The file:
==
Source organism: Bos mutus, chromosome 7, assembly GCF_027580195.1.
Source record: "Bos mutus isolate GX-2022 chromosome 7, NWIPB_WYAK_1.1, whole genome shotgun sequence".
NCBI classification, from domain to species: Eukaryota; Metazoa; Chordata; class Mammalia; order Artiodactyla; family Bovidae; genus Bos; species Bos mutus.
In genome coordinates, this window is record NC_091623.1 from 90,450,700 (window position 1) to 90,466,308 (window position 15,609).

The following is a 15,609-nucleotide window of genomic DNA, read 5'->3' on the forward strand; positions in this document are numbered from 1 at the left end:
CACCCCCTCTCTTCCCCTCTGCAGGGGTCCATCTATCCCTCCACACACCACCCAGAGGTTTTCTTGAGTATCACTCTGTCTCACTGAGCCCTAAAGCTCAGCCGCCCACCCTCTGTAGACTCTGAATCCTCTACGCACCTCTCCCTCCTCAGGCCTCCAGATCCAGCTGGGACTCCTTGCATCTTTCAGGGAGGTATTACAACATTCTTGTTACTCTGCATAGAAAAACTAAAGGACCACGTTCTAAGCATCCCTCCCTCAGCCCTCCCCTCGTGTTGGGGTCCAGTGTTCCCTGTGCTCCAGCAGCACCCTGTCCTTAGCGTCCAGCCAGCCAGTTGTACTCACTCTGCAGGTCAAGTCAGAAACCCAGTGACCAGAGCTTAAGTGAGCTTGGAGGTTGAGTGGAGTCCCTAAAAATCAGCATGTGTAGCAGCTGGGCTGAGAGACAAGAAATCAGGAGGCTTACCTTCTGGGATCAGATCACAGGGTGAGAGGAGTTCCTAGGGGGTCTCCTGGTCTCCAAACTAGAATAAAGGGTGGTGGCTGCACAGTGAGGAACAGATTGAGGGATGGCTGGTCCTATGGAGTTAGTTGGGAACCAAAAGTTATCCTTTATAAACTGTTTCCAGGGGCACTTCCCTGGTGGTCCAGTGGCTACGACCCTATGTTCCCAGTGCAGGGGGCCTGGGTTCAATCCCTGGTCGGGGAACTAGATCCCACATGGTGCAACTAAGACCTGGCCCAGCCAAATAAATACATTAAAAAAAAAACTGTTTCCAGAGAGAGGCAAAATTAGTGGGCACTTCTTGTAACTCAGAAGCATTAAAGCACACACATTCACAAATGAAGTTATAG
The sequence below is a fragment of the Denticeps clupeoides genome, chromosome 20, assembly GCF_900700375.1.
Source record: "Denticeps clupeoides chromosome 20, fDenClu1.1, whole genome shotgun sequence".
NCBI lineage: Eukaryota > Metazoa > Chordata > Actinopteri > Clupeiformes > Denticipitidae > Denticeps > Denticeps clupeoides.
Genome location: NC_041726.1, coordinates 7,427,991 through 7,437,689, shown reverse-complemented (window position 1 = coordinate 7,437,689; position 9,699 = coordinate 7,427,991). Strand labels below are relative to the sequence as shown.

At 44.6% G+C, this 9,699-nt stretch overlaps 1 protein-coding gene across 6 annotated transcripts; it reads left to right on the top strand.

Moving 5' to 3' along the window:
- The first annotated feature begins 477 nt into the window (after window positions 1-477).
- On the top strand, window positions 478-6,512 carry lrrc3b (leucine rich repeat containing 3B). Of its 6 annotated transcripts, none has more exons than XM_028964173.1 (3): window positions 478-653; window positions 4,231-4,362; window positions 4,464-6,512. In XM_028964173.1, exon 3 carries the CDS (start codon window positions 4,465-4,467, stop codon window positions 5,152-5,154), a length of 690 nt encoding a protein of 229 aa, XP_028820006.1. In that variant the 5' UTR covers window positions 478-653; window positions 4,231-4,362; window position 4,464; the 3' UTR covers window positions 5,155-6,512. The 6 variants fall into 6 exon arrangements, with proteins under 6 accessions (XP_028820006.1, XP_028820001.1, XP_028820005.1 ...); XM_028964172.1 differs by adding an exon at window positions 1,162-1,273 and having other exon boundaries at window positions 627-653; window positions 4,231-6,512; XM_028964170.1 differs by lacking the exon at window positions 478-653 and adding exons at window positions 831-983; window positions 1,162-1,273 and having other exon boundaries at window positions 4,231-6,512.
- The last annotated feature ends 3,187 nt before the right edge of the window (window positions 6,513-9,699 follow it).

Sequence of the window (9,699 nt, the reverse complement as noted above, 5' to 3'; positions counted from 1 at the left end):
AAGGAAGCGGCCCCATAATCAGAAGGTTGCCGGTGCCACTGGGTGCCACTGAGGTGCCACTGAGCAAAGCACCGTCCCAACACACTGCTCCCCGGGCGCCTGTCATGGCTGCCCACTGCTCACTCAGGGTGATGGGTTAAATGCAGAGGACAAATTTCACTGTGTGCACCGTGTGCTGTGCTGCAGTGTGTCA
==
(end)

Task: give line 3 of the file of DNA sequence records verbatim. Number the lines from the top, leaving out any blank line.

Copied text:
NCBI classification, from domain to species: Eukaryota; Metazoa; Chordata; class Mammalia; order Artiodactyla; family Bovidae; genus Bos; species Bos mutus.